It’s like some broccoli, if you overcook it. You cook all the nutrients out of it and you lose that crunch to it. It’s soggy and synthetic. You want to have warm and organic attributes to get the natural aspect of what you’re doing. That’s why it’s so valuable to play wax.
[Gene is eating a forkful of broccoli at this point]
Dan: What is your state of mind when you’re DJing? Do you get nervous?
GENE: Not really. I know I have a job to do. I have to entertain a room full of people for a number of hours so I have to get everybody on the same page. So based on the way that I feel emotionally – If I got personal problems at home, or I’m going through some shit I’m taking my problems out on the dancefloor. So they’re loving it, and it’s helping me get through my problems. Because I’m unleashing the way that I’m feeling, I’m expressing myself to a room full of people. My car got towed, I got tickets, some shit happened, so I’m going to take it out on you guys and you’re going to love it. I like to tell a story when I play. I like to give you past, present and future. I want to give you aspects of where I started and where I came from. Let you know what’s going on in the now, and tell you things about where I want to go. It’s like a rollercoaster – you anticipate, and you go up, but you don’t know when the drop is coming. My advice is to never plan what you do. Because I want to enjoy it just as much as you want to enjoy dancing.
DAN: What do you think about EDM?
GENE: It has its moments. If you come from Chicago which is the Mecca of house music, obviously, you should have some form of education and history. You hear EDM stuff in a club – I went through this a couple of weeks ago – I’m like, “Why would they put me on to headline and they got this person and that person” It puts me in a challenging state because here I am in a room full of people who don’t have a clue about what they’re dancing to – but it feels good to them. It’s a mind opener.
DAN: Would you play a disco record to an EDM crowd?
GENE: Yes. Most definitely. I wouldn’t hesitate. I’m relentless. “Alright, they’re digging that. Let’s try this.”
I still hear Ron in my head saying, “Don’t rush that record out, you better let that record finish.”
DAN: And back to Ron – how was it working for him?
GENE: Pins and needles. Out the blue. It was scary. You never knew when he wanted to take a break – he would just say, “Get on.”
There wasn’t a plan, like, “You’re going to play 11:30 or 12:30.”
He would just play a record and then go out the back and chill out.
“Go ahead, get on.”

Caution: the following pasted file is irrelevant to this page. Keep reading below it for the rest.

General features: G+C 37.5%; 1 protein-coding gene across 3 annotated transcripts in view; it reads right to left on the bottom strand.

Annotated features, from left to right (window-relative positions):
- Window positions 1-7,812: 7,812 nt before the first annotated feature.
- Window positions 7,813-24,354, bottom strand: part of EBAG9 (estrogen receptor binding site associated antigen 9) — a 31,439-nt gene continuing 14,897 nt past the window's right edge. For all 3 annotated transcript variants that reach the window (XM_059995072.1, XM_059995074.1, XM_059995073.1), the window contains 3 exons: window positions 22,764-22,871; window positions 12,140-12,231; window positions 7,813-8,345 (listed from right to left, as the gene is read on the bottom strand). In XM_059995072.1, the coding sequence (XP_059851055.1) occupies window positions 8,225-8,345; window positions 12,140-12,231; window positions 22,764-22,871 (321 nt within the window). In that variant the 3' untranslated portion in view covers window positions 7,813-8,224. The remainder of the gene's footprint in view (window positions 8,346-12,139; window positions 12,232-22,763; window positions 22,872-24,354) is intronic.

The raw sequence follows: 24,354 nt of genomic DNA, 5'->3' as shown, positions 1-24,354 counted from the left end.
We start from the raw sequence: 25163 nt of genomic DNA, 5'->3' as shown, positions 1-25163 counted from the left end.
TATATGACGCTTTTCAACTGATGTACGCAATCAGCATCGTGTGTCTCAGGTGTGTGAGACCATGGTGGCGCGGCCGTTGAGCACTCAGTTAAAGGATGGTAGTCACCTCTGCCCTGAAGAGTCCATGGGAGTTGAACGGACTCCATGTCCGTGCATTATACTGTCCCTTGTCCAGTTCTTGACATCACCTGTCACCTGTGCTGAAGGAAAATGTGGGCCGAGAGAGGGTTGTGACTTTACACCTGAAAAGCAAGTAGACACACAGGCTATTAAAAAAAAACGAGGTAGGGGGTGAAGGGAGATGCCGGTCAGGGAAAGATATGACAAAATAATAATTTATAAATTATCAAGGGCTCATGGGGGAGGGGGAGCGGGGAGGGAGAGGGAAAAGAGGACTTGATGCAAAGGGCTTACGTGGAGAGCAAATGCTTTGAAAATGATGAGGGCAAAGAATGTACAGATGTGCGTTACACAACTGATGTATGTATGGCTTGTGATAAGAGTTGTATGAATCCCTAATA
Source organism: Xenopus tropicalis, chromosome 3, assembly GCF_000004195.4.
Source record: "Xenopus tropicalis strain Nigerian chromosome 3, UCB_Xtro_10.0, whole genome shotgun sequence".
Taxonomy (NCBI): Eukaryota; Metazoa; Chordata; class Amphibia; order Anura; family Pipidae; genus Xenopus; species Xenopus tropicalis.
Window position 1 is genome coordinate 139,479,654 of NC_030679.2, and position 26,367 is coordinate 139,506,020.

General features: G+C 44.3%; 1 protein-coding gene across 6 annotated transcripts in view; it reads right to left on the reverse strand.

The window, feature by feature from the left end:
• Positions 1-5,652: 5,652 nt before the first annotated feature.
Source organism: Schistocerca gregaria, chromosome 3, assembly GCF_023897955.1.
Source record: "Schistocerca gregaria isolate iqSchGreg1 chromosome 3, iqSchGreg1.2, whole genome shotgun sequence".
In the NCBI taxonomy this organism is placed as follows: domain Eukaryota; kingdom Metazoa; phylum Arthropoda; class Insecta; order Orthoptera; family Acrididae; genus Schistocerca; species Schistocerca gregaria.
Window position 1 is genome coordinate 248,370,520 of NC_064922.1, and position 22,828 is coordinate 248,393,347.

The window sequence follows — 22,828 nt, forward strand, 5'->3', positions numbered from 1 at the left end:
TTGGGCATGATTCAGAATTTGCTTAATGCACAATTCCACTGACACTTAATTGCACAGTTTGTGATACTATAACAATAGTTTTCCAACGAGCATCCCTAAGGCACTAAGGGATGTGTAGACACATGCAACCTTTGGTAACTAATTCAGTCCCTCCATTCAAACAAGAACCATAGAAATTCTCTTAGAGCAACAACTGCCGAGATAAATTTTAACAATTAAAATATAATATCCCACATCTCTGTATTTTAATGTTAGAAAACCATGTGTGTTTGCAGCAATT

He’d be back there taking a nap.
I used to open up. If I was five minutes late and he gave me shit about it. At the very last Music Box – 2210 South Michigan was the very last one. I was like less than five minutes late.
“You have to be punctual, you gotta be on time.”
I’m like, “It’s nine fifty!”
“You should be here at nine thirty.”
He was in my ass because I was there at nine fifty. Subliminal mind games that just got me fucking rugged. And Frankie was the same way with me. I would pick him up – Frankie Knuckles does not drive, Frankie Knuckles does not drive a car, he’s terrified of driving a car. You have to drive him. I would meet him and he would give me music. “Give it to so-and-so, give it to so-and-so, don’t give it to so-and-so.” Specific instructions. Ron was the opposite. But they both respected one another and they were both training me.” They saw a young kid that was ambitious.
DAN: How did Frankie’s style differ to Ron’s?
GENE: Very similar and yet different. They both played the same music, they both played the same things. But the way they played them was totally different. Frankie was real sexy with it, real smooth. Ron was more aggressive. It was like passive and aggressive. But you wanted both aspects. In Chicago you couldn’t have one without the other.
DAN: Describe your style…
GENE: [smiles] That’s a good one. Once I get in the groove I want to stay in that groove. I don’t want to have any intermissions. I’m relentless. Once I get it going and once I get everybody into that mode. I keep that flavour going. I want to keep that room and give it bounce. We gotta have some vocals, we gotta have some live drums, we gotta have some groovy shit, we gotta have some sexy shit. I want to give you a four course meal of music.
DAN: Who are your current favourite Chicago DJs?
GENE: My girl Serena – CZ Boogie. She owns a publication called 5 Magazine which is like the house music almanac when it comes to parties.
We have a group in Chicago called The Untouchables – it’s me, Farley (Jackmaster Funk), Paul Johnson, a guy named DJ Box, Craig Alexander and CZ Boogie – so it’s the six of us.
How is the gay scene in Chicago?
Off the chain. It’s off the chain. We got a night on Sunday called “Queen” at Smart Bar. It just so happened that the person who does this night owns Gramaphone [legendary Chicago record emporium] – Michael Serafini. The night is explosive. Frankie’s birthday was ridiculous. You had Louie Vega, you had David Morales, you had Derrick Carter. All star lineup. You couldn’t move in the place.